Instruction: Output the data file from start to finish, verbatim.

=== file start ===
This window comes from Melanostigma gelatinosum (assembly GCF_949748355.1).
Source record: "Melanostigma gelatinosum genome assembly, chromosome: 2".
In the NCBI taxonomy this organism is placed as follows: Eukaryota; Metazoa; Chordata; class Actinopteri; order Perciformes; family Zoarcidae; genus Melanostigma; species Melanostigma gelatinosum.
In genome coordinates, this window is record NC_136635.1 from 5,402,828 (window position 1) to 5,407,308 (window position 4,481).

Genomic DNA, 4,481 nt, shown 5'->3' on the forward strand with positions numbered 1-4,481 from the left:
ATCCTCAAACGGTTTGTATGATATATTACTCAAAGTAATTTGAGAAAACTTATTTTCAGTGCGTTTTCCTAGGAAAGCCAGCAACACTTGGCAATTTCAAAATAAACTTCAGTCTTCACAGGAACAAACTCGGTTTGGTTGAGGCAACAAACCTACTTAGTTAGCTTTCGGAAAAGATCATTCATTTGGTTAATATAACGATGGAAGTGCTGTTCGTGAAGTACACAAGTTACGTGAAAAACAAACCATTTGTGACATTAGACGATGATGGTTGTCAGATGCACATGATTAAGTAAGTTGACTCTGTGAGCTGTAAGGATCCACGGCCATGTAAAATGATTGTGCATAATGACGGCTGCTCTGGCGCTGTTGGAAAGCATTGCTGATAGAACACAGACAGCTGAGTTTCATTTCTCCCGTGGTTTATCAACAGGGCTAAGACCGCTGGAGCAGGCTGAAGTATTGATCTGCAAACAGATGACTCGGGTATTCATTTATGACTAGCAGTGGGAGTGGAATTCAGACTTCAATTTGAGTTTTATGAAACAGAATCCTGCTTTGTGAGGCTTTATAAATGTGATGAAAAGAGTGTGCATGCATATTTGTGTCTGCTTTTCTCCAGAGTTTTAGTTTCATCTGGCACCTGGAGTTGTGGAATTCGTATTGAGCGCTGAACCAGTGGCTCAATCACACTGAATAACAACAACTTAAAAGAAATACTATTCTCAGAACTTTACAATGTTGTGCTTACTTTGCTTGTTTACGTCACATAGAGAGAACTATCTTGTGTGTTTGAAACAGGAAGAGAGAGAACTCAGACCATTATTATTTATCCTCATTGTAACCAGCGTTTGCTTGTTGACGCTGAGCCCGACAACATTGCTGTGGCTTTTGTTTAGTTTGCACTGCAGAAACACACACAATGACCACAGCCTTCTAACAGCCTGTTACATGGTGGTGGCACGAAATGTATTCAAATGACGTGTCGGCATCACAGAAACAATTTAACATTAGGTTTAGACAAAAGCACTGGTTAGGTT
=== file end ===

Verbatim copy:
This window comes from Melanostigma gelatinosum (assembly GCF_949748355.1).
Source record: "Melanostigma gelatinosum genome assembly, chromosome: 2".
In the NCBI taxonomy this organism is placed as follows: Eukaryota; Metazoa; Chordata; class Actinopteri; order Perciformes; family Zoarcidae; genus Melanostigma; species Melanostigma gelatinosum.
In genome coordinates, this window is record NC_136635.1 from 5,402,828 (window position 1) to 5,407,308 (window position 4,481).

Genomic DNA, 4,481 nt, shown 5'->3' on the forward strand with positions numbered 1-4,481 from the left:
ATCCTCAAACGGTTTGTATGATATATTACTCAAAGTAATTTGAGAAAACTTATTTTCAGTGCGTTTTCCTAGGAAAGCCAGCAACACTTGGCAATTTCAAAATAAACTTCAGTCTTCACAGGAACAAACTCGGTTTGGTTGAGGCAACAAACCTACTTAGTTAGCTTTCGGAAAAGATCATTCATTTGGTTAATATAACGATGGAAGTGCTGTTCGTGAAGTACACAAGTTACGTGAAAAACAAACCATTTGTGACATTAGACGATGATGGTTGTCAGATGCACATGATTAAGTAAGTTGACTCTGTGAGCTGTAAGGATCCACGGCCATGTAAAATGATTGTGCATAATGACGGCTGCTCTGGCGCTGTTGGAAAGCATTGCTGATAGAACACAGACAGCTGAGTTTCATTTCTCCCGTGGTTTATCAACAGGGCTAAGACCGCTGGAGCAGGCTGAAGTATTGATCTGCAAACAGATGACTCGGGTATTCATTTATGACTAGCAGTGGGAGTGGAATTCAGACTTCAATTTGAGTTTTATGAAACAGAATCCTGCTTTGTGAGGCTTTATAAATGTGATGAAAAGAGTGTGCATGCATATTTGTGTCTGCTTTTCTCCAGAGTTTTAGTTTCATCTGGCACCTGGAGTTGTGGAATTCGTATTGAGCGCTGAACCAGTGGCTCAATCACACTGAATAACAACAACTTAAAAGAAATACTATTCTCAGAACTTTACAATGTTGTGCTTACTTTGCTTGTTTACGTCACATAGAGAGAACTATCTTGTGTGTTTGAAACAGGAAGAGAGAGAACTCAGACCATTATTATTTATCCTCATTGTAACCAGCGTTTGCTTGTTGACGCTGAGCCCGACAACATTGCTGTGGCTTTTGTTTAGTTTGCACTGCAGAAACACACACAATGACCACAGCCTTCTAACAGCCTGTTACATGGTGGTGGCACGAAATGTATTCAAATGACGTGTCGGCATCACAGAAACAATTTAACATTAGGTTTAGACAAAAGCACTGGTTAGGTT